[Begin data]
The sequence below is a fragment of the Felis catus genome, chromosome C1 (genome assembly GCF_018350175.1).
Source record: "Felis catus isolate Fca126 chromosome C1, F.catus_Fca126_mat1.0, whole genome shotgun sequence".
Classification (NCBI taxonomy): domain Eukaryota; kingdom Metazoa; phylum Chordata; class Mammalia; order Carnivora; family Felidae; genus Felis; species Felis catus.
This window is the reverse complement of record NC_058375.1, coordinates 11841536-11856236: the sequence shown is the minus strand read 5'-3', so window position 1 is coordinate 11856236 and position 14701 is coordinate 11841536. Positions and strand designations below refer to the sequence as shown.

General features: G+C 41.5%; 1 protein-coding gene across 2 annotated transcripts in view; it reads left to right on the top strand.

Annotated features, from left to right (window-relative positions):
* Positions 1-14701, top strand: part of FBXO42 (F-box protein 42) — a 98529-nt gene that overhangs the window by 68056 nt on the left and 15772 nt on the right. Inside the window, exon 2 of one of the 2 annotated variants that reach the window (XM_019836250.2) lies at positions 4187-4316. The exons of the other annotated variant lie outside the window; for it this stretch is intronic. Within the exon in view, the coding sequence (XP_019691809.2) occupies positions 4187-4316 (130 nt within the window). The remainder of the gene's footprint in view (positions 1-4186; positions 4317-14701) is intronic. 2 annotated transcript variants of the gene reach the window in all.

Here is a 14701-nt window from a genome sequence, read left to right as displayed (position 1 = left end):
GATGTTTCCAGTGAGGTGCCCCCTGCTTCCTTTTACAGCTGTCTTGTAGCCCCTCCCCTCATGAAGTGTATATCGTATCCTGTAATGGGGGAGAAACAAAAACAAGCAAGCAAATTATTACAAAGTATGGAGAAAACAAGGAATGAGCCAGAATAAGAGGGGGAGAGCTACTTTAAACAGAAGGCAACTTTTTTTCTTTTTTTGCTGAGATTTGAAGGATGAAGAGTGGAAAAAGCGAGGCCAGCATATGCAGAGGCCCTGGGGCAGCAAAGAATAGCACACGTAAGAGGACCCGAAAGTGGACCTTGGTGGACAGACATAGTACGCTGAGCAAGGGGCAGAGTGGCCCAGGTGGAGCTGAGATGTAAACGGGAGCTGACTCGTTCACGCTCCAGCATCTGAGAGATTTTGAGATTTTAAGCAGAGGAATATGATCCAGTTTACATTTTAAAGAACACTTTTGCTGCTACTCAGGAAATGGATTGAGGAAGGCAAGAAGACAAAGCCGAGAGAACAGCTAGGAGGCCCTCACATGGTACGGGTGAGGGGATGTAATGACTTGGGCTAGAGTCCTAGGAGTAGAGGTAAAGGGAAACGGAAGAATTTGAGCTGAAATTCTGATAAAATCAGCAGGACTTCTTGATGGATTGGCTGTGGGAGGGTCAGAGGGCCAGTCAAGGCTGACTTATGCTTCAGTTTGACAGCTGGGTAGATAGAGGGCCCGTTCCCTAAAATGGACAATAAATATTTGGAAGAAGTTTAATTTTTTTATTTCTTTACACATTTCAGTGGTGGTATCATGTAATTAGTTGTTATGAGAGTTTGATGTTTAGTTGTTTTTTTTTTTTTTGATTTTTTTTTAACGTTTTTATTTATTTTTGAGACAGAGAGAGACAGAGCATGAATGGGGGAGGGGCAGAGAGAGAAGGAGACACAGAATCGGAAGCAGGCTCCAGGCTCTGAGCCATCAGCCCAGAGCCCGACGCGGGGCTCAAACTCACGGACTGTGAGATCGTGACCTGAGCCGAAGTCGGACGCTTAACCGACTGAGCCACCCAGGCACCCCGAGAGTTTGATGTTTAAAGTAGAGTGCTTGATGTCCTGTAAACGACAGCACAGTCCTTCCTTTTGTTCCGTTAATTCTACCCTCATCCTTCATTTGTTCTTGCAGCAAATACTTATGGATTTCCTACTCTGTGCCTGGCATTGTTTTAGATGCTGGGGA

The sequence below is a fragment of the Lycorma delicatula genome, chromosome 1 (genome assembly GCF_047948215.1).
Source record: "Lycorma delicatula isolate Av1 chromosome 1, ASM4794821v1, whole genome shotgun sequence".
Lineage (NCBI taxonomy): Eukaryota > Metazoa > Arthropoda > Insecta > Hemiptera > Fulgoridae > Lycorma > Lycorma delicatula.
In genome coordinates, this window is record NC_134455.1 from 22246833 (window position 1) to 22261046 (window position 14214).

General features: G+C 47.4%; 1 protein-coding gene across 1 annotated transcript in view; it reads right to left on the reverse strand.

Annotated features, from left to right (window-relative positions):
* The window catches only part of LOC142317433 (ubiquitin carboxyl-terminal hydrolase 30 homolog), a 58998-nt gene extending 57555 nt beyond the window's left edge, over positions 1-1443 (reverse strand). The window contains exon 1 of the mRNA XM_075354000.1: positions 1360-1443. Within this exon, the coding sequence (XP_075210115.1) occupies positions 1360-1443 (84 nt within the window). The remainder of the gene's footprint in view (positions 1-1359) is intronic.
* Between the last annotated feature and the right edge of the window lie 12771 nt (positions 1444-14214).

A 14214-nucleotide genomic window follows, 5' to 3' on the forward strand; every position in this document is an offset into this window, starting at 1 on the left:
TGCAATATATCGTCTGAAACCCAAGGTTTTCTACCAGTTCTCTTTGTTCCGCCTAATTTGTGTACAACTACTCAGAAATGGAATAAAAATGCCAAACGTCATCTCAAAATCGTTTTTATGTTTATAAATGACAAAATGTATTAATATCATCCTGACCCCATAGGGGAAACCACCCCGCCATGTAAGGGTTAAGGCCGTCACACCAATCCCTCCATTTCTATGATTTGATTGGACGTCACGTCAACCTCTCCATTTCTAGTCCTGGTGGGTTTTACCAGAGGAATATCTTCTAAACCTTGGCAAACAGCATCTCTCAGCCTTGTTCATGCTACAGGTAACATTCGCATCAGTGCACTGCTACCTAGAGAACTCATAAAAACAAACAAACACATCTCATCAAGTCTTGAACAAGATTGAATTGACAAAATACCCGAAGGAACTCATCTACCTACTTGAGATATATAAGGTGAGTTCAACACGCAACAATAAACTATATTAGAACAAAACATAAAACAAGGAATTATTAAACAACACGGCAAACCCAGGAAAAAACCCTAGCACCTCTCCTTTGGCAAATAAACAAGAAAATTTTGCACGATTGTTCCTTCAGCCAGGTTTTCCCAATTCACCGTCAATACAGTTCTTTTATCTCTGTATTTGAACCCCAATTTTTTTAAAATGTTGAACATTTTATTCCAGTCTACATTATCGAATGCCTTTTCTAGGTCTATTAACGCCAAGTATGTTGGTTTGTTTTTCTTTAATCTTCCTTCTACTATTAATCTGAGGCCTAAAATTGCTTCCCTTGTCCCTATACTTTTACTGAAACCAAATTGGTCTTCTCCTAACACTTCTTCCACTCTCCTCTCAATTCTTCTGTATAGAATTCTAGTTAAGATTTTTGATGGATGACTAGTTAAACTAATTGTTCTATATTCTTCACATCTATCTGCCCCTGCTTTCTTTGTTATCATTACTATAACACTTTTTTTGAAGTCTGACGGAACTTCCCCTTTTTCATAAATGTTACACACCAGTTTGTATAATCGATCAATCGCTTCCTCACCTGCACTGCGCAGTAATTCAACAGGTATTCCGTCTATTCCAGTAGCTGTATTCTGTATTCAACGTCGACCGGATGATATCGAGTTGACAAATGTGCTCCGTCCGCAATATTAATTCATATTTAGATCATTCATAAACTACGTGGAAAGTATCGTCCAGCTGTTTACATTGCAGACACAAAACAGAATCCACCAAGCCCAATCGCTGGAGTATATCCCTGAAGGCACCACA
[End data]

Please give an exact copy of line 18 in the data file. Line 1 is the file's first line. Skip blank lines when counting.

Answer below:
A 14214-nucleotide genomic window follows, 5' to 3' on the forward strand; every position in this document is an offset into this window, starting at 1 on the left: